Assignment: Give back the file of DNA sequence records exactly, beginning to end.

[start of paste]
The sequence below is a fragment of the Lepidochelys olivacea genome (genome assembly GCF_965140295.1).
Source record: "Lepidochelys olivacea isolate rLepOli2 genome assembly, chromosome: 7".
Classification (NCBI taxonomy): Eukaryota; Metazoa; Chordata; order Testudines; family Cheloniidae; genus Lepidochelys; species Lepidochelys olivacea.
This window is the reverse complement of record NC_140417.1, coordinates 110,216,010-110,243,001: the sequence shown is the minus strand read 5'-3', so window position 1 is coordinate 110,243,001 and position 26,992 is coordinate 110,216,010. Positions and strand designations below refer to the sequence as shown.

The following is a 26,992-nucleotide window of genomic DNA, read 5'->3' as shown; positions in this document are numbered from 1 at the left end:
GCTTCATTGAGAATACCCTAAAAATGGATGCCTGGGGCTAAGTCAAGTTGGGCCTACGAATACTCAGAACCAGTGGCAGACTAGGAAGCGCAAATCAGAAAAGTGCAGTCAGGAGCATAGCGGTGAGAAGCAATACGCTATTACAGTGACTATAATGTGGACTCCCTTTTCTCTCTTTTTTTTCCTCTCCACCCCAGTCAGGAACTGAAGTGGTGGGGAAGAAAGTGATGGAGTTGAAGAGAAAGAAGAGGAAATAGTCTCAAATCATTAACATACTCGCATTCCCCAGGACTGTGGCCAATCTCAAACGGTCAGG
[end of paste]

The sequence below is a fragment of the Lepidochelys olivacea genome (genome assembly GCF_965140295.1).
Source record: "Lepidochelys olivacea isolate rLepOli2 genome assembly, chromosome: 7".
Classification (NCBI taxonomy): Eukaryota; Metazoa; Chordata; order Testudines; family Cheloniidae; genus Lepidochelys; species Lepidochelys olivacea.
This window is the reverse complement of record NC_140417.1, coordinates 110,216,010-110,243,001: the sequence shown is the minus strand read 5'-3', so window position 1 is coordinate 110,243,001 and position 26,992 is coordinate 110,216,010. Positions and strand designations below refer to the sequence as shown.

The following is a 26,992-nucleotide window of genomic DNA, read 5'->3' as shown; positions in this document are numbered from 1 at the left end:
GCTTCATTGAGAATACCCTAAAAATGGATGCCTGGGGCTAAGTCAAGTTGGGCCTACGAATACTCAGAACCAGTGGCAGACTAGGAAGCGCAAATCAGAAAAGTGCAGTCAGGAGCATAGCGGTGAGAAGCAATACGCTATTACAGTGACTATAATGTGGACTCCCTTTTCTCTCTTTTTTTTCCTCTCCACCCCAGTCAGGAACTGAAGTGGTGGGGAAGAAAGTGATGGAGTTGAAGAGAAAGAAGAGGAAATAGTCTCAAATCATTAACATACTCGCATTCCCCAGGACTGTGGCCAATCTCAAACGGTCAGG